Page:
With most monitoring software, parents can monitor instant messaging, chat sessions, view where their child surfed online and what pictures have been downloaded or exchanged. This secret backdoor into a kid's online communications sometimes alerts parents to their child's poor choices and involvement in potentially unsafe or illegal activity.
But, is this backdoor into a child's virtual diary an invasion of their privacy? According to PC World Magazines who explored this question, the answer by psychologists is no, but with two important conditions:
- Clearly define the rules you expect the child to follow when getting online.
- Communicate that their activity will be monitored at times.
The point in communicating Interntt rules and regulations is to offset the feeling that what you are doing is 'Spying'. It is not spying if you tell them you are doing it.
Dr. David Walsh, a psychologist and president of the National Institute on Media and the Family, told PC World, "Parents have a responsibility to monitor the whereabouts of their kids, whether it's in the real world or the cyberworld."
Is it Spying or Monitoring?Most kids would call it spying and probably accuse their parents of not trusting them to act appropriately and wisely online. But does that really matter when a kid's safety is an issue? When it comes to online activity, the playing field changes. Computer communication offers kids increased secrecy and can lure them from natural curiosity to unhealthy decisions.
Take for example an adolescent boy who may occasionally peek at online pornography. Most would agree that this type of activity is normal and to address it would be a breakdown of his right to privacy. However, if his activity then evolved into late night chats at porn sites or numerous e-mails exchanges with strangers online, he is then entering into unsafe territory and parental intervention can be the reality check that is needed to help set him straight.
Parents who deal openly and honestly about their intentions to monitor their kid's computers can offset some of the potential dangers lurking online. If a child knows that their parents can read any online exchange, then the temptation to engage in sexually explicit conversations, posting pictures or exchanging personal information, may be lessoned.
For parents interested in obtaining monitoring software, PC World has done a good job of breaking down some of the programs depending on what level the parent may decide is right for them in the article Should Parents Become Big Brother?.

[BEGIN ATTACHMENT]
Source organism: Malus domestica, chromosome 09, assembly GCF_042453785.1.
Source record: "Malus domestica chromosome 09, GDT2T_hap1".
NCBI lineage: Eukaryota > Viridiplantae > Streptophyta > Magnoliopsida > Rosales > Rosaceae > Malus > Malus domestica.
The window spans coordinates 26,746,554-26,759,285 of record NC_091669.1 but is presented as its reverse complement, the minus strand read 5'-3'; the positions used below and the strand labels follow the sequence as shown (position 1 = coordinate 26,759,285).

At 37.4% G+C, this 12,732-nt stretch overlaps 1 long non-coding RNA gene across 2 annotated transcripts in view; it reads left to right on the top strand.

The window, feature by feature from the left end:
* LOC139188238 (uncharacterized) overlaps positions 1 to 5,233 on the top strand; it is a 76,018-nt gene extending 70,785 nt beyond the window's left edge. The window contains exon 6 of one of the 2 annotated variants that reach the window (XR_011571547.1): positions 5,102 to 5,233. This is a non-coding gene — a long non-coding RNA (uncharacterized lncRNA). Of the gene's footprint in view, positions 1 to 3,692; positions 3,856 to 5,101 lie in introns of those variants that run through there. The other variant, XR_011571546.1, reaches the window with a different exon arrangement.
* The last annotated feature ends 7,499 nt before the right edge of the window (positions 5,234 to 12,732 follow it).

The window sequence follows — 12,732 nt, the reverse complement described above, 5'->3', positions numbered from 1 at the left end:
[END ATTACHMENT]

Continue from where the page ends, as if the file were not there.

Safe Practices for Children OnlineThere are other options for those who would prefer not to use this direction for keeping an eye on their children.
- Talk openly with your child about the potential danger online.
- Help your child understand what sexual victimization and do not be afraid to use specific examples.
- Surf with your child and find out what type of websites they enjoy visiting.
- Avoid having the computer in your child's bedroom. If your child is in a common room in the house when online the ability to engage in undesirable activity is reduced since the screen can be viewed by anyone in the house.
- Know your child's passwords to online email accounts and monitor them on a regular basis.
- If your child uses a computer outside the house, such as at school or at the library, find out what type of controls and safeguards are used on those computers.
- Teach your child the responsible use of the resources on-line. There is much more to the on-line experience than chat rooms.
- Not to meet anyone face-to-face who they have met online without parental involvement.
- Not to upload or post pictures of themselves on the Internet to people who they do not personally know.
- Not to give post or give out personal information which could identify them to a stranger such as their name, home address, school name, or telephone number.
- Not to download pictures from an unknown source.
- Not to respond to messages or bulletin board postings that are suggestive, obscene, belligerent, or harassing.
- Not to believe everything they are told online.